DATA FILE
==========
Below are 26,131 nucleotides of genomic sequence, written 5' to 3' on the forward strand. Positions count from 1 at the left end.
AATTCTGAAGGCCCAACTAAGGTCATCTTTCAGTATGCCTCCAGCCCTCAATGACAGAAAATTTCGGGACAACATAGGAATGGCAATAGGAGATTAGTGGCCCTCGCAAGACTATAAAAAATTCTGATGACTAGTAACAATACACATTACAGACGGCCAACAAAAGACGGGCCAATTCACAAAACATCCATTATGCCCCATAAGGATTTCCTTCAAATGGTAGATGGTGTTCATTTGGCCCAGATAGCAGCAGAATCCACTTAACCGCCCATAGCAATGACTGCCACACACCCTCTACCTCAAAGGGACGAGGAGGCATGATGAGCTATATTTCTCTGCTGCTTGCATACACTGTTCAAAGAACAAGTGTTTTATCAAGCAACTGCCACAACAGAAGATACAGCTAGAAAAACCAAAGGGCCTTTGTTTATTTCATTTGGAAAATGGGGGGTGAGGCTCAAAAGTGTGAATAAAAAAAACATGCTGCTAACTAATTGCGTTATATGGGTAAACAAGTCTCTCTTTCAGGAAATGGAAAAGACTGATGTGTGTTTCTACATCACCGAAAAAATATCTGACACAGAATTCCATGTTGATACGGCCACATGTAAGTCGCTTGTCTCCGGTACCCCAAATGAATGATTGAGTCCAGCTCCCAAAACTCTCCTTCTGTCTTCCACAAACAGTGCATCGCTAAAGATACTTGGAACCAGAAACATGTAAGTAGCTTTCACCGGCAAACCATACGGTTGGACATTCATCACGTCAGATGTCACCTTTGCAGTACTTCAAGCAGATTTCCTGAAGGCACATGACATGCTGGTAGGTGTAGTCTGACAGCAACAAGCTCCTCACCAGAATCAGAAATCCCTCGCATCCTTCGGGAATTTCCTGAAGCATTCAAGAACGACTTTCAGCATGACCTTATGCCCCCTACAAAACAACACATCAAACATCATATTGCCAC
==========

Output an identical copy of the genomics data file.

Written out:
Below are 26,131 nucleotides of genomic sequence, written 5' to 3' on the forward strand. Positions count from 1 at the left end.
AATTCTGAAGGCCCAACTAAGGTCATCTTTCAGTATGCCTCCAGCCCTCAATGACAGAAAATTTCGGGACAACATAGGAATGGCAATAGGAGATTAGTGGCCCTCGCAAGACTATAAAAAATTCTGATGACTAGTAACAATACACATTACAGACGGCCAACAAAAGACGGGCCAATTCACAAAACATCCATTATGCCCCATAAGGATTTCCTTCAAATGGTAGATGGTGTTCATTTGGCCCAGATAGCAGCAGAATCCACTTAACCGCCCATAGCAATGACTGCCACACACCCTCTACCTCAAAGGGACGAGGAGGCATGATGAGCTATATTTCTCTGCTGCTTGCATACACTGTTCAAAGAACAAGTGTTTTATCAAGCAACTGCCACAACAGAAGATACAGCTAGAAAAACCAAAGGGCCTTTGTTTATTTCATTTGGAAAATGGGGGGTGAGGCTCAAAAGTGTGAATAAAAAAAACATGCTGCTAACTAATTGCGTTATATGGGTAAACAAGTCTCTCTTTCAGGAAATGGAAAAGACTGATGTGTGTTTCTACATCACCGAAAAAATATCTGACACAGAATTCCATGTTGATACGGCCACATGTAAGTCGCTTGTCTCCGGTACCCCAAATGAATGATTGAGTCCAGCTCCCAAAACTCTCCTTCTGTCTTCCACAAACAGTGCATCGCTAAAGATACTTGGAACCAGAAACATGTAAGTAGCTTTCACCGGCAAACCATACGGTTGGACATTCATCACGTCAGATGTCACCTTTGCAGTACTTCAAGCAGATTTCCTGAAGGCACATGACATGCTGGTAGGTGTAGTCTGACAGCAACAAGCTCCTCACCAGAATCAGAAATCCCTCGCATCCTTCGGGAATTTCCTGAAGCATTCAAGAACGACTTTCAGCATGACCTTATGCCCCCTACAAAACAACACATCAAACATCATATTGCCAC